FIG. 6 illustrates an exemplary structure of one embodiment of a pattern and state database implementing a deterministic method of state transitions. Pattern and state database 215 may be divided into three blocks: “block 1591, “block 2592 and “block 3593. These blocks correspond to the relative position of a state in the state transition diagram FIG. 5. The block 593 with the lowest priority corresponds to the state “idle”. This is the default entry that always goes back to idle state 510, if there are no other matches. In such an embodiment, all transitions to idle state 510 can be achieved with the single last entry of block 593. This entry will have all its fields masked (as indicated by the * in the state field 351 and the character field 352) and, hence, will always match resulting in a transition to the IDLE state 510.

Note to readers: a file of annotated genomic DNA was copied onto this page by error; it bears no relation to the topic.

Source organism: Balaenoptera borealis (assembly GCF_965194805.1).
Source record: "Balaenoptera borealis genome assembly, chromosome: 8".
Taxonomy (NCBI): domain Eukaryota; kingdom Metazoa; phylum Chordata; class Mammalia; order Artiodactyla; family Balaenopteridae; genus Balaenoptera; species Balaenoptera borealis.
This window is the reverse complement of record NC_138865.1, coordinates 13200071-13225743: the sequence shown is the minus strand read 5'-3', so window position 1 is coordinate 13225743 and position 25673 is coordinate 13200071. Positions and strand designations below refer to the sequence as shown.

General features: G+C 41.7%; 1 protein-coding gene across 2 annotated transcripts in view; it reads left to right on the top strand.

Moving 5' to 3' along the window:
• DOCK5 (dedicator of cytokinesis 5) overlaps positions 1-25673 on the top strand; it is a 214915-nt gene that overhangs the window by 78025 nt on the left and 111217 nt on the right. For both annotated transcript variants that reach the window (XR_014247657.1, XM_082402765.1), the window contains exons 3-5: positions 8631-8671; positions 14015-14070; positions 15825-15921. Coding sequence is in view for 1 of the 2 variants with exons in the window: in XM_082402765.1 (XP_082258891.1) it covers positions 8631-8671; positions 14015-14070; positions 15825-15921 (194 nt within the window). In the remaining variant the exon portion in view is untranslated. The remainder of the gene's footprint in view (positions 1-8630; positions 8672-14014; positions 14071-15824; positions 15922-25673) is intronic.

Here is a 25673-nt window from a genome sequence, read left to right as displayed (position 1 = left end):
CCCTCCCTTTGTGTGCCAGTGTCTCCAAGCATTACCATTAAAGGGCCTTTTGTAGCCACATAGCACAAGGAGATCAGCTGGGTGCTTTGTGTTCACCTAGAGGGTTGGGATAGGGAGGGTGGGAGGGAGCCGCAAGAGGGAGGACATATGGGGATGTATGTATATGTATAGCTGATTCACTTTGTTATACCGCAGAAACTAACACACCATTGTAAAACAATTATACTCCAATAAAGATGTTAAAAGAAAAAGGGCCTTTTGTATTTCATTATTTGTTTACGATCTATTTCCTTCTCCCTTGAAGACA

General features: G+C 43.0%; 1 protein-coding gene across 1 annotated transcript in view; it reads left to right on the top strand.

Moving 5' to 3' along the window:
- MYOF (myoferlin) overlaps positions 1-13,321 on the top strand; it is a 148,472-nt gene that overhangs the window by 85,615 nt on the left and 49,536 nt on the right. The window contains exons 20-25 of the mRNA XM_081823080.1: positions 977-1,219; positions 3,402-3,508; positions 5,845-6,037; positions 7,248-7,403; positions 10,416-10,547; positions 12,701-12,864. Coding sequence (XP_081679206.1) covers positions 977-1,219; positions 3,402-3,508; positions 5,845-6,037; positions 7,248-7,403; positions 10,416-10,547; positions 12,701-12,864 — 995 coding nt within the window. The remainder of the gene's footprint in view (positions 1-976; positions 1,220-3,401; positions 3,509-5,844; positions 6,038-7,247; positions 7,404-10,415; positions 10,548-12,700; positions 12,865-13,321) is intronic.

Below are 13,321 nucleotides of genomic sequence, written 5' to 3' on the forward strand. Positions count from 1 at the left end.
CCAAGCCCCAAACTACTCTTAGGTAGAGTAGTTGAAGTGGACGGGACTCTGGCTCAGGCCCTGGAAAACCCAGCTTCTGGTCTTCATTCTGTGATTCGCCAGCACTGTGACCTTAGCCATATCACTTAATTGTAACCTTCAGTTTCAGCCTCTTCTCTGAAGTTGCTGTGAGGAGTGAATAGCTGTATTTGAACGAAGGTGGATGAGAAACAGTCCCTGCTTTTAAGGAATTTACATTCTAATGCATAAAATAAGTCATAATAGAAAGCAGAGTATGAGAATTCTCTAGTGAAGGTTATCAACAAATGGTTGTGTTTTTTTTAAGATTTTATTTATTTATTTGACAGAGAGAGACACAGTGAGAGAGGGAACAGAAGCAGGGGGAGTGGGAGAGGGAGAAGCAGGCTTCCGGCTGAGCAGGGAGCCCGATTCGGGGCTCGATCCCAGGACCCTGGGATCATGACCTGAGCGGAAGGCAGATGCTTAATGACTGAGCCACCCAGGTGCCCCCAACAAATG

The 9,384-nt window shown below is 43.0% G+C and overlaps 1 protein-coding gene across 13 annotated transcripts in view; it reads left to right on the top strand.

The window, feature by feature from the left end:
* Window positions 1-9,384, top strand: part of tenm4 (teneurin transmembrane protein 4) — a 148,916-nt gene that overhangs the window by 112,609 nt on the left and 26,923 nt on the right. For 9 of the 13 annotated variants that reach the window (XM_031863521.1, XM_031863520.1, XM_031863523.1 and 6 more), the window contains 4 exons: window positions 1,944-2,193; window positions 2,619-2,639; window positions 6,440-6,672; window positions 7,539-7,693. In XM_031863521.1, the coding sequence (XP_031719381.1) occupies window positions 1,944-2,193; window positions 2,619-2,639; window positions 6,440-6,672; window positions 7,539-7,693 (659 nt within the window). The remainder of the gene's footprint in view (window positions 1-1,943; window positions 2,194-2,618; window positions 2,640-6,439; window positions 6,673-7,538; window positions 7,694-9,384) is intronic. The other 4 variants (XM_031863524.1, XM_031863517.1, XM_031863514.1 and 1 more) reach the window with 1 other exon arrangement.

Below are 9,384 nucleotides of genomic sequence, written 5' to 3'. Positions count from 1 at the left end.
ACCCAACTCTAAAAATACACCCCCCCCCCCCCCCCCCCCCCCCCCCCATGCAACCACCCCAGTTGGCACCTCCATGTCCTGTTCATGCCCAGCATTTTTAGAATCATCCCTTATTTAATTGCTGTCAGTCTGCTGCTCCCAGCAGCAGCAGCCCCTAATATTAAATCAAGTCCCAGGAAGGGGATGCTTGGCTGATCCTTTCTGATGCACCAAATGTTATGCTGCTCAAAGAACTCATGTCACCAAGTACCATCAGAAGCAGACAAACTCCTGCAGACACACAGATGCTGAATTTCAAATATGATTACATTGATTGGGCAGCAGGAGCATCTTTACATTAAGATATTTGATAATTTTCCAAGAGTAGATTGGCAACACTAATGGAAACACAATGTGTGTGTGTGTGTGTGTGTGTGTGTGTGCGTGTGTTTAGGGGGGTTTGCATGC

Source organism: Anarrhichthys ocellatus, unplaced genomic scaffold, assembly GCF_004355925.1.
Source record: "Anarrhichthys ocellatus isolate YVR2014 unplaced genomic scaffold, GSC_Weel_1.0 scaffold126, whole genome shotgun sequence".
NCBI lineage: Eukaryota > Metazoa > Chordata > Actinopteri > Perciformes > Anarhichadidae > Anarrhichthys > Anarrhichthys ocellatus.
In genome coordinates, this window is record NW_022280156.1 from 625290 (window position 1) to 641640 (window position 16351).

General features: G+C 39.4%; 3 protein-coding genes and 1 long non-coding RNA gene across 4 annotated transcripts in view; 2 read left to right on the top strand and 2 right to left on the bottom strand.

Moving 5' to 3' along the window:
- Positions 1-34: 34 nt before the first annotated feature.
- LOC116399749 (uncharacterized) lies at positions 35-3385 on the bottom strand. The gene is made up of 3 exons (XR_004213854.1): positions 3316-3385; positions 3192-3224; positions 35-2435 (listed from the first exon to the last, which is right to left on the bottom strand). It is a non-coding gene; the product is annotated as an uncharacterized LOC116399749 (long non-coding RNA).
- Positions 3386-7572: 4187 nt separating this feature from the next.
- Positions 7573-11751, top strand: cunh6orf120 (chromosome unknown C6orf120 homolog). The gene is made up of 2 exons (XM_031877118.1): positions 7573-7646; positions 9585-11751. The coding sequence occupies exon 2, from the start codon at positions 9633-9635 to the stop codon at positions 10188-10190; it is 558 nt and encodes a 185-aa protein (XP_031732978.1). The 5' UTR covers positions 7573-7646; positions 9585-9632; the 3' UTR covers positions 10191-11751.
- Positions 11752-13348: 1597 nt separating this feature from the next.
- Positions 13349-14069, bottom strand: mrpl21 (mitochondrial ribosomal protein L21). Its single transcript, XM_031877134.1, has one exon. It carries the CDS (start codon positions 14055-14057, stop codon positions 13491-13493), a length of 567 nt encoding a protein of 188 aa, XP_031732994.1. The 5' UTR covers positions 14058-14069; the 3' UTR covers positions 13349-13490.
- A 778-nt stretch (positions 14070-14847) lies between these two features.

All transitions corresponding to the states immediately following the “idle” state 510, such as the state “h”486 and state “s” 487, are implemented using block 592 containing entries with the next higher priority. These entries have the STATE field 351 masked out (as indicated by the * in this field). These entries will also take care of a transition from any state to the next state shown, such as the transition 459 shown by the double line arrow. All other transitions go in the highest priority block 591.

Case Insensitive Matching

FIG. 7 is a flow chart illustrating one embodiment of a case insensitive search method. In this embodiment, the method for handling state transitions accommodates case insensitive matching. As an example of a case insensitive match, the pattern “she” should match “she” or “SHE”. Alternatively, case insensitive matching may be required on certain portions of the pattern. As an example, “she” should match “She” but not “SHE” in a case where case insensitive matching is only used for “s” and “S”. The case insensitive search method includes determining an encoding relationship between an upper case character and a lower case character at 710. Then, at 720, a comparison of the input text string 205 with patterns stored in pattern and state database 215 is performed that is independent of the case encoding relationship.